Versatile Search

Snackpass also lacks an easy way to browse through specific categories of food. If a user is craving a salad or Mexican, there is no convenient way to search through nearby restaurants which offer this kind of food. This was a major area of inconvenience for all users, so I sought to find an effortless solution.

I ended up nesting a secondary category menu in the search bar. When the search bar is tapped, users are immediately taken to a categories screen. This is a speedy way to browse through collections of food based off of ethnic origin, type of food offered, establishment, etc.

Animated Loaders - Pushing Playfulness

One of Snackpass's most playful features is the ability for users to "hatch" eggs with friends. If you send enough gifts to a friend your egg will hatch into a chick, which you can name and collect.

Currently, this chick feature is fairly limited. Chicks can be viewed on your friend's profile, but they cannot be accessed elsewhere, and users have little incentive to view or interact with their chicks.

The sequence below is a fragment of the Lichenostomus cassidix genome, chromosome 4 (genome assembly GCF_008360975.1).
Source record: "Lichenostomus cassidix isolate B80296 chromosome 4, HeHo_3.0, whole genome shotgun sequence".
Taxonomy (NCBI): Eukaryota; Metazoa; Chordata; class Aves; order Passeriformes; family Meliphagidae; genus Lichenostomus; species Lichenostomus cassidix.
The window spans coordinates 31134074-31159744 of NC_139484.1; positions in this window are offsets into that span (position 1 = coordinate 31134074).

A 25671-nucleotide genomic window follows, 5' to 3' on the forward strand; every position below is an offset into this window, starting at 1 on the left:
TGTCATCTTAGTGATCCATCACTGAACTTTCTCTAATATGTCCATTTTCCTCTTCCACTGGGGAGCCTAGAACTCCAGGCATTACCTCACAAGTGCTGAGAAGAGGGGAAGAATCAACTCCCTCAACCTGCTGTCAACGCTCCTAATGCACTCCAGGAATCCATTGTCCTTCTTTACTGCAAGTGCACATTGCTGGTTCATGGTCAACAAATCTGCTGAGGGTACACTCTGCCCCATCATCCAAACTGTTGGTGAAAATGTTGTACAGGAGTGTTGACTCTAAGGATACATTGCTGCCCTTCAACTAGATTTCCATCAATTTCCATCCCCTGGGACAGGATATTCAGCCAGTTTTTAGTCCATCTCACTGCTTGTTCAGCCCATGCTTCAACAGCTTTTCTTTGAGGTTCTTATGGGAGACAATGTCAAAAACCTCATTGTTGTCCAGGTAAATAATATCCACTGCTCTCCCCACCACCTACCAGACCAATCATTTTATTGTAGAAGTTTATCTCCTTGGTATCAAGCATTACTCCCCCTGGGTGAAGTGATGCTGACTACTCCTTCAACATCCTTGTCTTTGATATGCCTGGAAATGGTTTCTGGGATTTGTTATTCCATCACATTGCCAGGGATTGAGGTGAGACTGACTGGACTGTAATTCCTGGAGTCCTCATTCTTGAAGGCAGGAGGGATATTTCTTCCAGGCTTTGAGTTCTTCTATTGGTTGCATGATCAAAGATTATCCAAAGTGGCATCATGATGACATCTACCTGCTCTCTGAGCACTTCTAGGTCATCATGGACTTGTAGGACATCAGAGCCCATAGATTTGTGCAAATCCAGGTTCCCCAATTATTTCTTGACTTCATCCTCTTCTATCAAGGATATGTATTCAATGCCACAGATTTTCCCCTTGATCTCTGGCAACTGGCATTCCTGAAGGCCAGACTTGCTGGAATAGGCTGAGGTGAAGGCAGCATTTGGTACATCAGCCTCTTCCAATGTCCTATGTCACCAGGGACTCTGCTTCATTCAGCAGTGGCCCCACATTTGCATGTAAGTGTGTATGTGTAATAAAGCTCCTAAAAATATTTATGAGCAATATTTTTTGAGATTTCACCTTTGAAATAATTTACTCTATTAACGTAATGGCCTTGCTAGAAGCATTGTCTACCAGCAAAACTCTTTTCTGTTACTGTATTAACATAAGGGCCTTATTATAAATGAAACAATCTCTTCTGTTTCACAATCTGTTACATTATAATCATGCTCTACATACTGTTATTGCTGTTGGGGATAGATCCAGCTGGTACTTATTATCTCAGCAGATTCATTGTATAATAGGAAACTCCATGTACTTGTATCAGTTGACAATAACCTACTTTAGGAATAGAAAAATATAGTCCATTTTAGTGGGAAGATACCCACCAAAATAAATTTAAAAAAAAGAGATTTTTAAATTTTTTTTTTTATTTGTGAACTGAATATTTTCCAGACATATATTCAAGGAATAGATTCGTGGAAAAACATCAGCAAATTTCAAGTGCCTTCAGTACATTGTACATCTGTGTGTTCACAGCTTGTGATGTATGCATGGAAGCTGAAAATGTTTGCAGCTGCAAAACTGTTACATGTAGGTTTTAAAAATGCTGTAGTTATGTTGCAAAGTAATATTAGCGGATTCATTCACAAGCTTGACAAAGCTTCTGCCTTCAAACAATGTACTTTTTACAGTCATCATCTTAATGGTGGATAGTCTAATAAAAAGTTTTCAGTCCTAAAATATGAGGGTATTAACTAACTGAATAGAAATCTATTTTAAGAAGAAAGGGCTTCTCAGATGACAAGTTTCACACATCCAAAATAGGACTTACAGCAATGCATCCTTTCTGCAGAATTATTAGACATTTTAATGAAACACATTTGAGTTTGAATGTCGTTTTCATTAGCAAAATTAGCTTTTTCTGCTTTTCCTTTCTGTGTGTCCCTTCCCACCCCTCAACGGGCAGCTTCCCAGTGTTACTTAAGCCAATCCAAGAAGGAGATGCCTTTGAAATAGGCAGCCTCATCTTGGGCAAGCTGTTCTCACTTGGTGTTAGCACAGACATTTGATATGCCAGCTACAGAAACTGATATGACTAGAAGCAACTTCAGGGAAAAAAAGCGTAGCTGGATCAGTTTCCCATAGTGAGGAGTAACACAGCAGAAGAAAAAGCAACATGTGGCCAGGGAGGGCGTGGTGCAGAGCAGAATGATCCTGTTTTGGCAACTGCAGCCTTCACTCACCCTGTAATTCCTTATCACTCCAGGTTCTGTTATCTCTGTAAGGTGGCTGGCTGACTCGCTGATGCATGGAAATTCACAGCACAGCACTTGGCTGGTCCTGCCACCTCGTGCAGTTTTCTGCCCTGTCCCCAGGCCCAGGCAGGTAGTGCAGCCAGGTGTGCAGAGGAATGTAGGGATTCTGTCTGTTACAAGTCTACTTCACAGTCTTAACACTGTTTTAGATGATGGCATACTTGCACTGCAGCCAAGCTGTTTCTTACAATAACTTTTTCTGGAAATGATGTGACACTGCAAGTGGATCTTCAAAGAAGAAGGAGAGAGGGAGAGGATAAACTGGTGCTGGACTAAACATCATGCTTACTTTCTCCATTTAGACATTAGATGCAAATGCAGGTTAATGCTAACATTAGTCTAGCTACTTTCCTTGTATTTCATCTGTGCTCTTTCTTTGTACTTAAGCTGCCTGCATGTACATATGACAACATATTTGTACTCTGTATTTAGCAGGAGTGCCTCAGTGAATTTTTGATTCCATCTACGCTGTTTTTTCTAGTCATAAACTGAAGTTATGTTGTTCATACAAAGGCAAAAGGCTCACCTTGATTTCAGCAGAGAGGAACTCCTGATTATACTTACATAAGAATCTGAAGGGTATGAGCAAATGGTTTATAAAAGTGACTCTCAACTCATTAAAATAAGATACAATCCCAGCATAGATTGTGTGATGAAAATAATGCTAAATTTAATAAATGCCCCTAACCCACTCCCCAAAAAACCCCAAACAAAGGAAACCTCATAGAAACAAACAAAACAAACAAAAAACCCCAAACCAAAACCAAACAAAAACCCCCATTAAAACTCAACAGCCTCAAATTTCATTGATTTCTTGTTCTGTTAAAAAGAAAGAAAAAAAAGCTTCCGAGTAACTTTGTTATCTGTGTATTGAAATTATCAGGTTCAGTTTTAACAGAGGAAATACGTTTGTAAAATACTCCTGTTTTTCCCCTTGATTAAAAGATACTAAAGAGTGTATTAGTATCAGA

In my redesign I reimagined the way in which chicks are utilized throughout the app. Most notably I included a chick which talks to users from the home page. This chick interacts with the user in playful ways customized to the time of day and the user's consumption habits. Some examples of this interaction can be seen below.

I also attempted to liven up the app through playful motion design. Reacting to user feedback, I animated a couple food-related page loaders.  I haven't had much animation experience, but these were incredibly fun to create--so fun, in fact, that more loaders are in the making, including a sushi roll, melting ice cream, and a bowl of noodles.